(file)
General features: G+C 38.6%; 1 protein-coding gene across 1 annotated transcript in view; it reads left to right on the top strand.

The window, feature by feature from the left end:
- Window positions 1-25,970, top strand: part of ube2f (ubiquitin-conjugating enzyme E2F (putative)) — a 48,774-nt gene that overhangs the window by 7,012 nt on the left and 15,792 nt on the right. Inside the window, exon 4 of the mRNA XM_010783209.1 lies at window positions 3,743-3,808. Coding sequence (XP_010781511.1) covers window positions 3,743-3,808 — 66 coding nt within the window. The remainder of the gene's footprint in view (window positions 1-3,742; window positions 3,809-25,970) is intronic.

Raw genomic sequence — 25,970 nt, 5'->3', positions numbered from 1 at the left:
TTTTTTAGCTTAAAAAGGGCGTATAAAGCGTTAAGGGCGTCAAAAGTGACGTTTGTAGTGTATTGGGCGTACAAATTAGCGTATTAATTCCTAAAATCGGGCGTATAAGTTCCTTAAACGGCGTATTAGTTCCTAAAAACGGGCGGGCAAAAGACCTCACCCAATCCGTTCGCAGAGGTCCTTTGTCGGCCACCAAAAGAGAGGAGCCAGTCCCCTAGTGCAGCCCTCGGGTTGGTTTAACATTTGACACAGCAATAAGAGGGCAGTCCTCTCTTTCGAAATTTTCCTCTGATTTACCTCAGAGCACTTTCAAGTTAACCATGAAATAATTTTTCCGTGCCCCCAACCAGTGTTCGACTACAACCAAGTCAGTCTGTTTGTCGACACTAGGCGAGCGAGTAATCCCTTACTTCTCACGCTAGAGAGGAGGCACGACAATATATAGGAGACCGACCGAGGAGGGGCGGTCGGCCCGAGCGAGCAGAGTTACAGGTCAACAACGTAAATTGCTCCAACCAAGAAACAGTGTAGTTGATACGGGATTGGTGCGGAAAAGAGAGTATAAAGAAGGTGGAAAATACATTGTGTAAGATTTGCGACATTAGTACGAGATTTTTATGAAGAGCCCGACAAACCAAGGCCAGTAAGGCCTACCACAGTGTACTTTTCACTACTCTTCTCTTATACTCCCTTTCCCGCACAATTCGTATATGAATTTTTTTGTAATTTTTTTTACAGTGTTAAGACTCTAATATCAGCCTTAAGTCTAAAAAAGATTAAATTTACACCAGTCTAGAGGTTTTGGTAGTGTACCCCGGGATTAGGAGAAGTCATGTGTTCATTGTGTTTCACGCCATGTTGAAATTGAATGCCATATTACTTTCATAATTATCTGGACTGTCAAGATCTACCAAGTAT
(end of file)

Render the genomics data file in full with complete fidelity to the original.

General features: G+C 38.6%; 1 protein-coding gene across 1 annotated transcript in view; it reads left to right on the top strand.

The window, feature by feature from the left end:
- Window positions 1-25,970, top strand: part of ube2f (ubiquitin-conjugating enzyme E2F (putative)) — a 48,774-nt gene that overhangs the window by 7,012 nt on the left and 15,792 nt on the right. Inside the window, exon 4 of the mRNA XM_010783209.1 lies at window positions 3,743-3,808. Coding sequence (XP_010781511.1) covers window positions 3,743-3,808 — 66 coding nt within the window. The remainder of the gene's footprint in view (window positions 1-3,742; window positions 3,809-25,970) is intronic.

Raw genomic sequence — 25,970 nt, 5'->3', positions numbered from 1 at the left:
TTTTTTAGCTTAAAAAGGGCGTATAAAGCGTTAAGGGCGTCAAAAGTGACGTTTGTAGTGTATTGGGCGTACAAATTAGCGTATTAATTCCTAAAATCGGGCGTATAAGTTCCTTAAACGGCGTATTAGTTCCTAAAAACGGGCGGGCAAAAGACCTCACCCAATCCGTTCGCAGAGGTCCTTTGTCGGCCACCAAAAGAGAGGAGCCAGTCCCCTAGTGCAGCCCTCGGGTTGGTTTAACATTTGACACAGCAATAAGAGGGCAGTCCTCTCTTTCGAAATTTTCCTCTGATTTACCTCAGAGCACTTTCAAGTTAACCATGAAATAATTTTTCCGTGCCCCCAACCAGTGTTCGACTACAACCAAGTCAGTCTGTTTGTCGACACTAGGCGAGCGAGTAATCCCTTACTTCTCACGCTAGAGAGGAGGCACGACAATATATAGGAGACCGACCGAGGAGGGGCGGTCGGCCCGAGCGAGCAGAGTTACAGGTCAACAACGTAAATTGCTCCAACCAAGAAACAGTGTAGTTGATACGGGATTGGTGCGGAAAAGAGAGTATAAAGAAGGTGGAAAATACATTGTGTAAGATTTGCGACATTAGTACGAGATTTTTATGAAGAGCCCGACAAACCAAGGCCAGTAAGGCCTACCACAGTGTACTTTTCACTACTCTTCTCTTATACTCCCTTTCCCGCACAATTCGTATATGAATTTTTTTGTAATTTTTTTTACAGTGTTAAGACTCTAATATCAGCCTTAAGTCTAAAAAAGATTAAATTTACACCAGTCTAGAGGTTTTGGTAGTGTACCCCGGGATTAGGAGAAGTCATGTGTTCATTGTGTTTCACGCCATGTTGAAATTGAATGCCATATTACTTTCATAATTATCTGGACTGTCAAGATCTACCAAGTAT